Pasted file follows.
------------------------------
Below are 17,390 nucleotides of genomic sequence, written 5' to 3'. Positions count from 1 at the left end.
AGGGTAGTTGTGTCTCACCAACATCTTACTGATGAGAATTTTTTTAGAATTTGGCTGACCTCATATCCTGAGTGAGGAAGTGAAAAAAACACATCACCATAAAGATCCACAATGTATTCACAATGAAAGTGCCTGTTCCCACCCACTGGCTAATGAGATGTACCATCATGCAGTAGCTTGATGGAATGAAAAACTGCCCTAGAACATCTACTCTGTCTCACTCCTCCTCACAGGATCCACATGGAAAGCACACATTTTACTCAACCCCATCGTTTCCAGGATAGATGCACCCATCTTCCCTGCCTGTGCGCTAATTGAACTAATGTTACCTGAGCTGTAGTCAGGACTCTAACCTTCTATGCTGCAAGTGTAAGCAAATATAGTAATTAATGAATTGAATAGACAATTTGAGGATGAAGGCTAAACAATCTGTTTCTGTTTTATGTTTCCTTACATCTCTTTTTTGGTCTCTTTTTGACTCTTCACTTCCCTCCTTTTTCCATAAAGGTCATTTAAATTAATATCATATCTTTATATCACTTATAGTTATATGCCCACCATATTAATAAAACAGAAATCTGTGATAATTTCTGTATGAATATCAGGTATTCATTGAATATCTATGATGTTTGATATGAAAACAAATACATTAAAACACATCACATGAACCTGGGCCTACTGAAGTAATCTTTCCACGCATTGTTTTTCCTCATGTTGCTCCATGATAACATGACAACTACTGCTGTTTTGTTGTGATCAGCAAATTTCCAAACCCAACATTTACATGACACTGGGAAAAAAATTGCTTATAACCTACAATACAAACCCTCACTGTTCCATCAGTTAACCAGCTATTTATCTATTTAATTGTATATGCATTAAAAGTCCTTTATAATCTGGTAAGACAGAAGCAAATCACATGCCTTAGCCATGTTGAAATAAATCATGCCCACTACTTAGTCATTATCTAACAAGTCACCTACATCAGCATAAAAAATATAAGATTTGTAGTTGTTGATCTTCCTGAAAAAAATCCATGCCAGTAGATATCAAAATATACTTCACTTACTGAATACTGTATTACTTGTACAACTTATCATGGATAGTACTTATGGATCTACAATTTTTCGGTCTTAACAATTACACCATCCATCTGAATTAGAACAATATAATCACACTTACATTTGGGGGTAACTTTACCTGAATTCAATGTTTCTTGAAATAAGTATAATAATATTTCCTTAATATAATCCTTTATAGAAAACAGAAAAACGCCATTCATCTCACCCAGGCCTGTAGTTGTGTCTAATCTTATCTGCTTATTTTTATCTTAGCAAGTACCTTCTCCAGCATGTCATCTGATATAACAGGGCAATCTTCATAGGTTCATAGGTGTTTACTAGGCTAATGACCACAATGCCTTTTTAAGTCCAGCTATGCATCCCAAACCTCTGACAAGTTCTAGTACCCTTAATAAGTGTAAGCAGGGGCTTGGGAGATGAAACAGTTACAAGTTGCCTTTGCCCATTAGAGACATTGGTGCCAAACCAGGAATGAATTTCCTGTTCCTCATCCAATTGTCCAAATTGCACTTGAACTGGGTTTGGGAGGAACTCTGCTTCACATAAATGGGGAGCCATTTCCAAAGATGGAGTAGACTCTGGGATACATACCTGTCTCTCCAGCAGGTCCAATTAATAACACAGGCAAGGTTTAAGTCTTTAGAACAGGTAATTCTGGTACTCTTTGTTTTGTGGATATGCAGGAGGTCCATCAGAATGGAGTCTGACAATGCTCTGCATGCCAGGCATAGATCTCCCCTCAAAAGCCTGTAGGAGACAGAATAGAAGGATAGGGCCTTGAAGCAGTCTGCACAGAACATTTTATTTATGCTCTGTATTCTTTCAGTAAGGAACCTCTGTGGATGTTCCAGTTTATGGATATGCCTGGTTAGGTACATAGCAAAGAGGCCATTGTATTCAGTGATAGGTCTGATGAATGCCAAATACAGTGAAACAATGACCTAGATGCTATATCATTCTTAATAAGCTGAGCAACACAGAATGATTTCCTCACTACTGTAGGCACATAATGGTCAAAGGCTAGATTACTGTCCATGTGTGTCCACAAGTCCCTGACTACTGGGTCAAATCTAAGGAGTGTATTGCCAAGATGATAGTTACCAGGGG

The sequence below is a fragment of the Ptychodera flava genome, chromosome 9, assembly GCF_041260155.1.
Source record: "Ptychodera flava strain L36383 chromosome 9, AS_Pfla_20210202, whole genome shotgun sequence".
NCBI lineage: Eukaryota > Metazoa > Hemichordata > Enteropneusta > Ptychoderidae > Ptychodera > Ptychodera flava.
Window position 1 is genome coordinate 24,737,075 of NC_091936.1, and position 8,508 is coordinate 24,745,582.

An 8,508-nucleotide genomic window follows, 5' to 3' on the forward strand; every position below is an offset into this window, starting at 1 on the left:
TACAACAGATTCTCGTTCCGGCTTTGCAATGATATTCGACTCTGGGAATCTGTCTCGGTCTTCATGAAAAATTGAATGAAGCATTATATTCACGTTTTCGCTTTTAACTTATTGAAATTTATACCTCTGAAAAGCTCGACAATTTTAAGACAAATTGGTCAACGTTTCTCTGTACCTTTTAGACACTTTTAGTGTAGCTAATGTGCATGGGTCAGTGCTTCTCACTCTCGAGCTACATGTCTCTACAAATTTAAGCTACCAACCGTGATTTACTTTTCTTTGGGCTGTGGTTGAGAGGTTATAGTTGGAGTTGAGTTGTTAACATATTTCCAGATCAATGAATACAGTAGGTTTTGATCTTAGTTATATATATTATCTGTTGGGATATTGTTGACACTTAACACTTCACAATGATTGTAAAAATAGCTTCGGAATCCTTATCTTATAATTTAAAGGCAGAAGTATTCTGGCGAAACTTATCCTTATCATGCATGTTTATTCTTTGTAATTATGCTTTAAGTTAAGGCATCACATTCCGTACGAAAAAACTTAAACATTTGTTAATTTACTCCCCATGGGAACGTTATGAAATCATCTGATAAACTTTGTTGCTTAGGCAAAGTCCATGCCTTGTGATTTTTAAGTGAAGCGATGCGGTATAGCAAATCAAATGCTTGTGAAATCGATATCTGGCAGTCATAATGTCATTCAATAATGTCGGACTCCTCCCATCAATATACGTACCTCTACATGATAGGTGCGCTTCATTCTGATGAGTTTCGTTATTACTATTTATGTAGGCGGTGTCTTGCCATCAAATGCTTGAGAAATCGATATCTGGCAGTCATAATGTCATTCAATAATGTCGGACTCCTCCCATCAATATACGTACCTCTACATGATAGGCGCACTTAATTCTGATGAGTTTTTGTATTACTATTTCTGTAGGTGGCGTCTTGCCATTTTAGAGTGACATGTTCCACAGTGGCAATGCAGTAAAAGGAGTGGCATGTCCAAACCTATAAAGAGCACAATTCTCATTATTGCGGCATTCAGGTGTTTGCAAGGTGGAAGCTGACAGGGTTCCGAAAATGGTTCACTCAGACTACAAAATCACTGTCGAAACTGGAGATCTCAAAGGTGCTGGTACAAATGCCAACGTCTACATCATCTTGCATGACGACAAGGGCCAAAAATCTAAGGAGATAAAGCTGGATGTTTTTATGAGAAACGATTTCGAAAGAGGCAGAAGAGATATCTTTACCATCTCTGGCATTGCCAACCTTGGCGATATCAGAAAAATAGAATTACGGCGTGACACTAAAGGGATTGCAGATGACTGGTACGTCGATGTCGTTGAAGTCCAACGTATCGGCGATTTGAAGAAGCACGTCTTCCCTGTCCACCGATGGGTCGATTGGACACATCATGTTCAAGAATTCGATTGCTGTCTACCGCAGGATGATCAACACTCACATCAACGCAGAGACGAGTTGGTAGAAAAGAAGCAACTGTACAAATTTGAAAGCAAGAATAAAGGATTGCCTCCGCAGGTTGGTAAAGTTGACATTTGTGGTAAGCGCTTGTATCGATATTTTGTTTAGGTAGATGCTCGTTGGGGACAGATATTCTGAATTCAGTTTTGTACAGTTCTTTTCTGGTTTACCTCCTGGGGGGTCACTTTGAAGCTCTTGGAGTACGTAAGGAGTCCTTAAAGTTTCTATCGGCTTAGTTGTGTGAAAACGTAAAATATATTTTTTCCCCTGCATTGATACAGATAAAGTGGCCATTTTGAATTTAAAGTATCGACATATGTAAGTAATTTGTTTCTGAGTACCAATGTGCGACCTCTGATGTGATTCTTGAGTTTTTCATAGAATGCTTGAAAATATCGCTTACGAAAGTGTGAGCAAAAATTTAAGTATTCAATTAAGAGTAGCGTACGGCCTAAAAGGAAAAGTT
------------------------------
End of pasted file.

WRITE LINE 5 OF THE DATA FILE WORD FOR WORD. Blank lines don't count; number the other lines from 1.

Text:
NCBI lineage: Eukaryota > Metazoa > Hemichordata > Enteropneusta > Ptychoderidae > Ptychodera > Ptychodera flava.